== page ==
2015, September/October Adirondac Adirondoc
Several factors seem to predispose individuals to nosebleeds, many of which may occur in the backcountry.
Blood always looks copious whenever it gets outside the body and on clothes. That is surely the case with bloody noses. Most bloody noses are self-limited and involve only trivial amounts of blood loss. Yet, they may seem massive and often result in drama. Being familiar with the treatment of simple bloody noses can make one a hero in many settings.
There are two distinct types of nosebleeds. Each results from disruption to the many tiny blood vessels of the nasal cavity and nasal septum, which separates the nostrils. Anterior nosebleeds come from the front of the nose, typically from the part that is made up of “soft bone” or cartilage. By far, these are the commoner, less serious, and usually easiest to treat. Posterior bleeds come from farther back in the nose, in the area more protected by the bones of the face. These are unusual, often occur in individuals with other health problems, and may be very serious. Unfortunately, there is little field first aid for these types of nosebleeds, beyond immediate evacuation to a hospital.
Several factors seem to predispose individuals to nosebleeds, many of which may occur in the backcountry. The breathing of dry air, for example, may make the mucous membranes of the nasal septum more susceptible to injury. Picking the nose is another risk factor, perhaps accounting for most nosebleeds. Frequent sneezing or nose-blowing associated with nasal allergies or colds may also be a predisposing factor. Medications that interfere with blood clotting such as aspirin are also risk factors.
When coming across someone with a nosebleed, the first step should be to size up the situation and ensure that the individual has no other problems and has stable breathing and heart rate. Assuring the individual and others present that the problem is not likely to be serious, and that you know what to do, will go a long way toward deescalating the excitement that is likely to be present. Encourage the individual to sit upright, lean forward so blood does not drip down the throat, and spit any blood that has gone down the throat.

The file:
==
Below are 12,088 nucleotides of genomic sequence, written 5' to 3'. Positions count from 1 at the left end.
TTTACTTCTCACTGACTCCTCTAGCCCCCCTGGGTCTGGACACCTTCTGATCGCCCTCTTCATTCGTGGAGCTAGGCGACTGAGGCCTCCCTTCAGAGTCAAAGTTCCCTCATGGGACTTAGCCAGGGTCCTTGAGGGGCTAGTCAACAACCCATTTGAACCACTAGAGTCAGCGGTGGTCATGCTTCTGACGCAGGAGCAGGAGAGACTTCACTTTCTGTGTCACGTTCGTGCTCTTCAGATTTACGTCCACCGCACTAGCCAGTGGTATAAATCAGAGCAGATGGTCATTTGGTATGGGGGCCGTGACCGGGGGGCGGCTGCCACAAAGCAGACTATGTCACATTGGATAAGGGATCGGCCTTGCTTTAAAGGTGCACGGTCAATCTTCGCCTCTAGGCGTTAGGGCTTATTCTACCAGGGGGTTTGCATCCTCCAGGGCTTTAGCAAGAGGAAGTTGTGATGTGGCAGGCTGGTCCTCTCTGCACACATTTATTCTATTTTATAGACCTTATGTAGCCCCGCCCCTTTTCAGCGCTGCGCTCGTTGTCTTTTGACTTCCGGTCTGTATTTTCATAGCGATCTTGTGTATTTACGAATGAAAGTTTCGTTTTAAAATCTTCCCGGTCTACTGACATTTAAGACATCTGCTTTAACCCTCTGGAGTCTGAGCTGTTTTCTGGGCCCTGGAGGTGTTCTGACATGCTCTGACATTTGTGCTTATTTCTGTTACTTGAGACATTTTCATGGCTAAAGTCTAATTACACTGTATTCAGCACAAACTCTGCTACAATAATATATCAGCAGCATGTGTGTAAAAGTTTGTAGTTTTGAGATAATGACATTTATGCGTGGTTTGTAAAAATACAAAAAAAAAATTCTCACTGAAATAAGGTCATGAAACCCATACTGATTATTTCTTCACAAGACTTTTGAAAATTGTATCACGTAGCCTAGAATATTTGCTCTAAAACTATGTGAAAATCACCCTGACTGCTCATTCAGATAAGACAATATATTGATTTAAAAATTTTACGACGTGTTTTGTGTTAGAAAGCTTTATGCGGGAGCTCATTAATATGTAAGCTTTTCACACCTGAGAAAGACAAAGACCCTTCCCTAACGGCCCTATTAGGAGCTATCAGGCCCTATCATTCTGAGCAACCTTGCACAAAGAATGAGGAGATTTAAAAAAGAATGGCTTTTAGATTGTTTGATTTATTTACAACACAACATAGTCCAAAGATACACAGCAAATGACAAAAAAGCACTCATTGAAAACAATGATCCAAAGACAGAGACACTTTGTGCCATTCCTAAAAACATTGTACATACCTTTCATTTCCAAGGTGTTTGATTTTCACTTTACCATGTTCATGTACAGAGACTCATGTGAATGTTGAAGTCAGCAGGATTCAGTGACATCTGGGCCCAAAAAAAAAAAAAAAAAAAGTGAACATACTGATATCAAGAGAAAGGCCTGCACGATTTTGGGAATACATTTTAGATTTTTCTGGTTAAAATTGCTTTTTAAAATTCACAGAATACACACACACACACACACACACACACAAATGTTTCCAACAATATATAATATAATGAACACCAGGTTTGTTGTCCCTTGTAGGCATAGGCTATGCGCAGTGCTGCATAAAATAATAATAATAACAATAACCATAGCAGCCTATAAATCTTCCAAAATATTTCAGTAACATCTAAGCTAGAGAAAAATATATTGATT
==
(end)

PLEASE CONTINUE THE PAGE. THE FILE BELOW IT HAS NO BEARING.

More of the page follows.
As with any bleeding, the next step is applying direct pressure. In this case, pressure is applied by pinching the end of the nose (soft, fleshy part) tightly between thumb and forefinger. I tell my first aid students that the most important piece of equipment in treating a bloody nose is a watch. At least ten to fifteen minutes of pressure, with no peeking allowed, is mandatory.
If it is easily available in one’s pack, a nasal decongestant such as oxymetazoline (Afrin®) can help by causing the- nasal blood vessels to constrict. I always carry this medication in my backcountry first aid kit.
When the bleeding has stopped, the individual should be encouraged to rest for a while and to avoid bending, straining, or blowing the nose. This will minimize the chance of re-bleeding, a common occurrence. If bleeding begins again, or if simple maneuvers do not stop it, then evacuation from the trek is called for. While planning this, some relief may be obtained by packing a small piece of gauze or tissue into the front of the nose; if it’s available, soaking the packing with the decongestant is also helpful. If packing is used, I recommend leaving it in place until definitive care is available.
~Tom Welch, MD, is professor and chair of pediatrics at Upstate Medical University in Syracuse and an active member of the Wilderness Medical Society. He is a licensed professional guide and certifying instructor for the Wilderness Education Association, and has guided groups in the Adirondacks, Montana, and Alaska. More information is available at his website and blog: www.adirondoc.com. Michael Parker, MD, whom he calls “my favorite otolaryngologist-backpacking partner” reviewed this manuscript and provided helpful suggestions.General First Aid